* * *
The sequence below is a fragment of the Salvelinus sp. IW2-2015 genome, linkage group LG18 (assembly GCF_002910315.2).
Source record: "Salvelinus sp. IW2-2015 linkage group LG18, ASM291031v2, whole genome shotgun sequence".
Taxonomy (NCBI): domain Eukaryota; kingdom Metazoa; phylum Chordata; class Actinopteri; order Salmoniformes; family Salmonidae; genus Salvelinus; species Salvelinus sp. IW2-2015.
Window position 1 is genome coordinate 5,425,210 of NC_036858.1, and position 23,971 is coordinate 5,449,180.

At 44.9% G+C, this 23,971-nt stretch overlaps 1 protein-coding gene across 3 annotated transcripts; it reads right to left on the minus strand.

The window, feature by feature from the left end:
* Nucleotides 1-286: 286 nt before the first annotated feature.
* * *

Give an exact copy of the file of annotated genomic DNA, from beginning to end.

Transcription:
The sequence below is a fragment of the Salvelinus sp. IW2-2015 genome, linkage group LG18 (assembly GCF_002910315.2).
Source record: "Salvelinus sp. IW2-2015 linkage group LG18, ASM291031v2, whole genome shotgun sequence".
Taxonomy (NCBI): domain Eukaryota; kingdom Metazoa; phylum Chordata; class Actinopteri; order Salmoniformes; family Salmonidae; genus Salvelinus; species Salvelinus sp. IW2-2015.
Window position 1 is genome coordinate 5,425,210 of NC_036858.1, and position 23,971 is coordinate 5,449,180.

At 44.9% G+C, this 23,971-nt stretch overlaps 1 protein-coding gene across 3 annotated transcripts; it reads right to left on the minus strand.

The window, feature by feature from the left end:
* Nucleotides 1-286: 286 nt before the first annotated feature.